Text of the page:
Related Content:

Diagnosis and Treatment of Alcohol-Associated Liver Disease

Jul 6, 2021

Approximately 1 in 8 women of reproductive age seek treatment for infertility. JAMA Associate Editor Linda Brubaker, MD, joins Sandra Ann Carson, MD, of Yale School of Medicine, to discuss causes and clinical correlates of infertility as well as evaluation options and treatment approaches.

Related Content:

Diagnosis and Management of Infertility

Jun 22, 2021

Transcatheter valve repair has emerged as an important therapeutic option for patients with aortic and mitral valve disease. JAMA Deputy Editor Gregory Curfman, MD, interviews Charles Davidson, MD, clinical chief of Cardiology at Northwestern University, to review the range of indications and procedures now available, including transcatheter aortic valve implantation (TAVI), valve-in-valve procedures after bioprosthetic valve failure, and mitral valve transcatheter edge-to-edge repair.

Related Article:

Transcatheter Treatment of Valvular Heart Disease

Jun 15, 2021

Chronic pelvic pain is a challenging condition that affects an estimated 26% of the world’s female population. JAMA Associate Editor Linda Brubaker, MD, and Georgine Lamvu, MD, of the University of Central Florida, discuss recommendations from consensus guidelines intended to improve the care of women with chronic pelvic pain and to facilitate positive clinical experiences for them.

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Jun 8, 2021

Routine wellness or "checkup" visits are popular with patients and physicians but questions persist about their value, goals, and effective components. JAMA Associate Editor Anne Cappola, MD, ScM, discusses the evidence for and against the practice with Jeffrey Linder, MD, MPH, of the Northwestern University Feinberg School of Medicine, and Allan S. Brett, MD, of the University of Colorado School of Medicine.

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General Health Checks in Adult Primary Care

Jun 1, 2021

Lower extremity peripheral artery disease (PAD) affects approximately 8.5 million people in the US and about 230 million worldwide. JAMA Deputy Editor Greg Curfman, MD, interviews Mary M. McDermott, MD, of Northwestern University Feinberg School of Medicine, to discuss current evidence regarding diagnosis and optimal medical treatment of people with PAD to prevent cardiovascular events, improve walking impairment, and prevent lower extremity ischemic events such as amputation or limb ischemia.

Related Article(s):

Lower Extremity Peripheral Artery Disease Without Chronic Limb-Threatening Ischemia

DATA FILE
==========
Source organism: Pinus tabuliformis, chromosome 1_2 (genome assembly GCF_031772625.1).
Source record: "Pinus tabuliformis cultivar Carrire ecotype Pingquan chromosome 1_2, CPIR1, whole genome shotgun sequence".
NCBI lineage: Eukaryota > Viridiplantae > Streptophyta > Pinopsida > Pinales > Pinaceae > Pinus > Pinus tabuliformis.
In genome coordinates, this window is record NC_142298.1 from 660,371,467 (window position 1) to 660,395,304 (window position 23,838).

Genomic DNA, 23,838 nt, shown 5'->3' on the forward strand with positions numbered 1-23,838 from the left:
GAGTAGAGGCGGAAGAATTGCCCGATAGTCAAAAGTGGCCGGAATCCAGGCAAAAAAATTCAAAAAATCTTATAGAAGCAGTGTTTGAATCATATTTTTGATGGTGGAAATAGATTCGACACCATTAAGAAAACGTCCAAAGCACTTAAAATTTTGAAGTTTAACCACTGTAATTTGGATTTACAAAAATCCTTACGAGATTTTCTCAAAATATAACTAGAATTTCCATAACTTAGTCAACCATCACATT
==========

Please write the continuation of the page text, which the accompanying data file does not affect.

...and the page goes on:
May 18, 2021

Interview with Michael Barry, MD, USPSTF vice chairperson and author of Screening for Colorectal Cancer: US Preventive Services Task Force Recommendation Statement

Related Article(s):

Screening for Colorectal Cancer

May 13, 2021

Headache disorders are one of the most common reasons patients visit emergency rooms and medical offices. Matthew S. Robbins, MD, associate professor of neurology and neurology residency program director at Weill Cornell and New York Presbyterian Hospital, discusses effective migraine treatment approaches.

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Diagnosis and Management of Headache

May 11, 2021

Headache is one of the most common reasons patients visit emergency rooms and medical offices. Matthew S. Robbins, MD, associate professor of neurology and neurology residency program director at Weill Cornell and New York Presbyterian Hospital, discusses the diagnostic approach to headache with a focus on distinguishing migraine from other primary headache disorders.

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Diagnosis and Management of Headache

May 4, 2021

Chronic stable angina reduces quality of life and only rarely leads to acute coronary syndrome (ACS). Treatment is lifestyle modification to manage atherosclerotic risk factors, with revascularization (eg, PCI or CABG) indicated to reduce symptoms and improve quality of life only once medical therapy is maximized. James De Lemos, MD, professor of medicine in the division of cardiology at UT Southwestern Medical Center, summarizes these and other aspects of chronic stable angina management.

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Diagnosis and Management of Stable Angina

Apr 20, 2021

Dual antiplatelet therapy, typically aspirin and an oral P2Y12 receptor inhibitor (clopidogrel, prasugrel, ticagrelor, cangrelor), reduces adverse events after acute coronary syndrome (ACS) but choice of agent and optimal duration may be patient-specific. Umair Khalid, MD, a cardiologist at the Baylor School of Medicine in Houston, discusses how to use these agents in management of ACS.

Related Article(s):

Oral Antiplatelet Therapy After Acute Coronary Syndrome

Apr 13, 2021

Interest in space travel has increased since SpaceX’s first commercial launch to the International Space Station (ISS) in May 2020 and with efforts to send humans to Mars. Serena Auñón-Chancellor, MD, MPH, a physician-astronaut who completed a 6-month mission to the ISS in 2018 and is associate professor of clinical medicine at LSU Health Sciences Center in Baton Rouge and associate program director for the Aerospace Medicine Residency Program at University of Texas Medical Branch (UTMB) in Galveston, discusses how the human body and mind adapt to life in space.

Related Content:

Space Travel and Human Health, Part 1

Do Apollo Astronaut Deaths Shine a Light on Deep Space Radiation and Cardiovascular Disease?

Association of Structural Changes in the Brain and Retina After Long-Duration Spaceflight